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Manufacturers Push Expansion To Pursue Growth In 2015

Finance leaders at manufacturing firms should consider the following strategies and best practices to maximize on the opportunities ahead.

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As we think about the remainder of 2015, manufacturers are looking at domestic expansion and growth opportunities to finish the year strong, according to results from the Bank of America Merrill Lynch 2015 CFO Outlook Pulse Survey.  

At the same time, the finance executives surveyed in the report expressed greater optimism about the overall economy. CFOs now rate the U.S. economy a 63, up from 59 last fall, the highest since 2008 (the scale for the CFO Outlook is 0 to 100, extremely weak to extremely strong). When it comes to the world economy, finance executives rank that a 54, also the highest score since 2008.

What does that mean going forward? More than nine out of 10 manufacturers (93 percent) report they are now investing in domestic operations. Other important growth strategies for manufacturers include optimizing the balance sheet, cited by 36 percent, and international expansion, cited by 38 percent (finance executives could choose more than one growth strategy).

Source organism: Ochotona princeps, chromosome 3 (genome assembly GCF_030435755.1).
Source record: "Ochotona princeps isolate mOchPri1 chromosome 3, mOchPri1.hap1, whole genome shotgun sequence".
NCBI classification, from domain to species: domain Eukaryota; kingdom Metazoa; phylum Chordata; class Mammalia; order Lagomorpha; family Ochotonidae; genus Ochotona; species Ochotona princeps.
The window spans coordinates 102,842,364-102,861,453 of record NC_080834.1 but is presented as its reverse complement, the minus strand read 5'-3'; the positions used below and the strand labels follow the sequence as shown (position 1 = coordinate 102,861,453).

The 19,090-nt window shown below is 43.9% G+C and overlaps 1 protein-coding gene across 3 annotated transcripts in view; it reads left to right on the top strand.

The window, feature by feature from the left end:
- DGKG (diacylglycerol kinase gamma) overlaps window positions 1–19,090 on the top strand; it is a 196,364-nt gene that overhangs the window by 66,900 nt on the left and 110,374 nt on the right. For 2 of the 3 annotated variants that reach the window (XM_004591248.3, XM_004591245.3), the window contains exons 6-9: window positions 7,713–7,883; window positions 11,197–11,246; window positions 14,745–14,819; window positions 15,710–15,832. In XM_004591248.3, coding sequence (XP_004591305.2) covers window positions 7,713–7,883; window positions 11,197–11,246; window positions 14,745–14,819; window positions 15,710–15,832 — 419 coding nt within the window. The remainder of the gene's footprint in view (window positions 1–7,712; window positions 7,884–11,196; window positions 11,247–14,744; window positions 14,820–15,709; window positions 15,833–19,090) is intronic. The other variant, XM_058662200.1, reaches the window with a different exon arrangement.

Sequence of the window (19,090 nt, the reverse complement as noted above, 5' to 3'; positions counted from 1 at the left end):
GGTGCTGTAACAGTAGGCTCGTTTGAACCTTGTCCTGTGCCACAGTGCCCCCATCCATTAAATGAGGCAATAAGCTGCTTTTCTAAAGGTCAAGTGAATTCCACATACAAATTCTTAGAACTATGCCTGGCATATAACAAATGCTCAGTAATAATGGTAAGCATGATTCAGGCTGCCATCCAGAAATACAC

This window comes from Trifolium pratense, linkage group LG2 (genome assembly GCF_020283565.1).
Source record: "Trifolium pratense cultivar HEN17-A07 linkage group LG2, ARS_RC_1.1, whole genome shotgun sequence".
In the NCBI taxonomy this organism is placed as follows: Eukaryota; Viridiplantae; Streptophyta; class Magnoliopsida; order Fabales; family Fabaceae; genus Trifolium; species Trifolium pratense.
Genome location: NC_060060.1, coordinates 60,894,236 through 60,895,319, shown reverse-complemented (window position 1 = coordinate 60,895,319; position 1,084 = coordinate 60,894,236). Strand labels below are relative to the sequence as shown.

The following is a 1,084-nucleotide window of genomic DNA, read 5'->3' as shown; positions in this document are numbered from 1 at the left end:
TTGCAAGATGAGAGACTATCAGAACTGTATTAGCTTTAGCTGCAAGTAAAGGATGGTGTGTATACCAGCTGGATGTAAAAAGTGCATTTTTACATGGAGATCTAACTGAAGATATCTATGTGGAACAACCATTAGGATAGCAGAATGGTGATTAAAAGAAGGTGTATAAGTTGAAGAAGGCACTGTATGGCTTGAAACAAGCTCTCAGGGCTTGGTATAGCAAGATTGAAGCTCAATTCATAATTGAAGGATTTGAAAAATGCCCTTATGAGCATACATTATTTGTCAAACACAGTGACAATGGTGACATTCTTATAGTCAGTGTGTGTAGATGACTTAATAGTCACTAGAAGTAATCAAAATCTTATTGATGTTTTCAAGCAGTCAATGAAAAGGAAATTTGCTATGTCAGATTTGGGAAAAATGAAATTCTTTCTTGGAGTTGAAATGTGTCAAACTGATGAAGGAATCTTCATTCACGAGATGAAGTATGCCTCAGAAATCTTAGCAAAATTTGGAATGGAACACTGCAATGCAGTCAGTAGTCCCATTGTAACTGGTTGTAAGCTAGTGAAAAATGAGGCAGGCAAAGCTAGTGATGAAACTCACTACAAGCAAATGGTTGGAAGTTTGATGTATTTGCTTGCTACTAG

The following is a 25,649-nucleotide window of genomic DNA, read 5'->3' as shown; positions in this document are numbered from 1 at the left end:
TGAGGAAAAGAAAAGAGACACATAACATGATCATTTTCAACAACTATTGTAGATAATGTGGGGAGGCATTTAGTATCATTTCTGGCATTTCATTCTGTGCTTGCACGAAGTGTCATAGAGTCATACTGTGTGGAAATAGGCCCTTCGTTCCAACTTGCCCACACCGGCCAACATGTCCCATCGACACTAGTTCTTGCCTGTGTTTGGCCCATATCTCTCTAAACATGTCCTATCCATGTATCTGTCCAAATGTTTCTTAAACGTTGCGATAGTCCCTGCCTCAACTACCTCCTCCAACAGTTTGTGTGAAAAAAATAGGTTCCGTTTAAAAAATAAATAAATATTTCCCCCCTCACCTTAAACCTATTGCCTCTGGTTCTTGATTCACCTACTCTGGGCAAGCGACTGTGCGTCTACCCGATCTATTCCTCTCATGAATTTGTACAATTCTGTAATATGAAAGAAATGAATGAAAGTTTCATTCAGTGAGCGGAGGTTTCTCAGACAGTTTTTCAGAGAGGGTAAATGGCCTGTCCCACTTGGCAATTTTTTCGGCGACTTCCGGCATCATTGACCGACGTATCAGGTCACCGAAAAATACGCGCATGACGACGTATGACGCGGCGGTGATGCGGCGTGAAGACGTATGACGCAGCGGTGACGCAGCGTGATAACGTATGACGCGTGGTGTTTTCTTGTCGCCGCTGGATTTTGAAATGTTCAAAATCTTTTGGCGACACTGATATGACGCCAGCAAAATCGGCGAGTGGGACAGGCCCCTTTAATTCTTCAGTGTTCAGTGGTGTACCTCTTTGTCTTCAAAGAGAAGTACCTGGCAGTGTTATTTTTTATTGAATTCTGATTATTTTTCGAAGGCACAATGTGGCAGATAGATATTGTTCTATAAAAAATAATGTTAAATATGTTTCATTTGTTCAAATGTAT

In order to make the most of this optimism, finance leaders at manufacturing firms should consider the following strategies and best practices to maximize on the opportunities ahead:

Focus on Employees and Benefits

A shortage of skilled talent is cited as a business risk for one-third (32 percent) of businesses, and manufacturing has historically struggled with this issue. In order to capitalize on domestic investment, manufacturers must reevaluate their offering for employees, current and future, because the impact that a trained, motivated and engaged workforce will have on the bottom line.

Already, companies are taking significant steps for employee retention and recruitment, as shown by the 2015 CFO Outlook: Nearly all (96 percent) are offering healthcare insurance; 92 percent offer some retirement funding; 63 percent offer wellness programs and 52 percent offer flexible working hours. But healthcare costs were still cited by 38 percent of CFOs as a business concern.

Interestingly, fewer manufacturing CFOs cited this as a concern (33 percent), compared to non-manufacturing CFOs (41 percent). Nevertheless, manufacturing finance executives have to balance the overall business concern of increased healthcare costs against the expectation in the marketplace for this benefit. Going forward, CFOs should work with the human resources department to benchmark insurance benefits against competitors to have a clear understanding of the marketplace. In addition, if companies decide to require a higher contribution from employees toward healthcare insurance (cited by nearly four out of five CFOs in the 2015 CFO Outlook), then they should also provide transparency and communicate this approach to employees to increase acceptance.

In fact, this benchmarking should include other benefits for employees, including wellness initiatives, flexible schedules and personal time allotment. As manufacturers expand domestically or even internationally, which may include opening new facilities or a new acquisition, they will need an understanding of the employee expectations in those areas.